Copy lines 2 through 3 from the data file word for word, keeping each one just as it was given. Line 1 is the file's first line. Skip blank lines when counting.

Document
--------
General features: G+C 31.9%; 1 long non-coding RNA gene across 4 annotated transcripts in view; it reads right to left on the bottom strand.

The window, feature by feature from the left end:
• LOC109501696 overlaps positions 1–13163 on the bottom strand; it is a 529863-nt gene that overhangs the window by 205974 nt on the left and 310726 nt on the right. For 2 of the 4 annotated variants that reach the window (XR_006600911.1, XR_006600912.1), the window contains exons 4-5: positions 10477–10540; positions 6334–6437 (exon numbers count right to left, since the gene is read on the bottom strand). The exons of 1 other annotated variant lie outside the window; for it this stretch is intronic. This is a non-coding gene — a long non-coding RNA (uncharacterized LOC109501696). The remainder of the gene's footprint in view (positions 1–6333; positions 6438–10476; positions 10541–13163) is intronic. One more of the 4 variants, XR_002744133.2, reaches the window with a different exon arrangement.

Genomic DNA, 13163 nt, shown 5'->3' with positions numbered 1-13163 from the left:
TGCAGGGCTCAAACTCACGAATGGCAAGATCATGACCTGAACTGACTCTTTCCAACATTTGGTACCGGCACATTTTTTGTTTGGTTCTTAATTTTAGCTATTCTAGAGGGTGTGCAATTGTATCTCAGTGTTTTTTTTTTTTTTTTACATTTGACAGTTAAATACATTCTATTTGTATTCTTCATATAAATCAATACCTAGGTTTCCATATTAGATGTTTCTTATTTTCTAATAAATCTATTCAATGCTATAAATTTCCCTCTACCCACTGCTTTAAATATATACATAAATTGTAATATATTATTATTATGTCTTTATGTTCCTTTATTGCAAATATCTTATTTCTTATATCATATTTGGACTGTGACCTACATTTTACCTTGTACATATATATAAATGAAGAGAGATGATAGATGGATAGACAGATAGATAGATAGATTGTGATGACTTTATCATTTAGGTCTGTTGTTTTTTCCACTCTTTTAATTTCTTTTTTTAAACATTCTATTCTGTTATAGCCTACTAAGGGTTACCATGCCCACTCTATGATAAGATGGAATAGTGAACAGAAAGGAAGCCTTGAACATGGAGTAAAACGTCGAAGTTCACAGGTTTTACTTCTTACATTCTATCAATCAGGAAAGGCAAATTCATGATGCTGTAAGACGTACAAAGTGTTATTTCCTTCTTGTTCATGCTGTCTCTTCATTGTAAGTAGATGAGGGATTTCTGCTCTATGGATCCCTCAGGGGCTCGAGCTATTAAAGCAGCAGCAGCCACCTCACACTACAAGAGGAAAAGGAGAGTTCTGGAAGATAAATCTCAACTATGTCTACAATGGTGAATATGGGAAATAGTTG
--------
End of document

The window, feature by feature from the left end:
• LOC109501696 overlaps positions 1–13163 on the bottom strand; it is a 529863-nt gene that overhangs the window by 205974 nt on the left and 310726 nt on the right. For 2 of the 4 annotated variants that reach the window (XR_006600911.1, XR_006600912.1), the window contains exons 4-5: positions 10477–10540; positions 6334–6437 (exon numbers count right to left, since the gene is read on the bottom strand). The exons of 1 other annotated variant lie outside the window; for it this stretch is intronic. This is a non-coding gene — a long non-coding RNA (uncharacterized LOC109501696). The remainder of the gene's footprint in view (positions 1–6333; positions 6438–10476; positions 10541–13163) is intronic. One more of the 4 variants, XR_002744133.2, reaches the window with a different exon arrangement.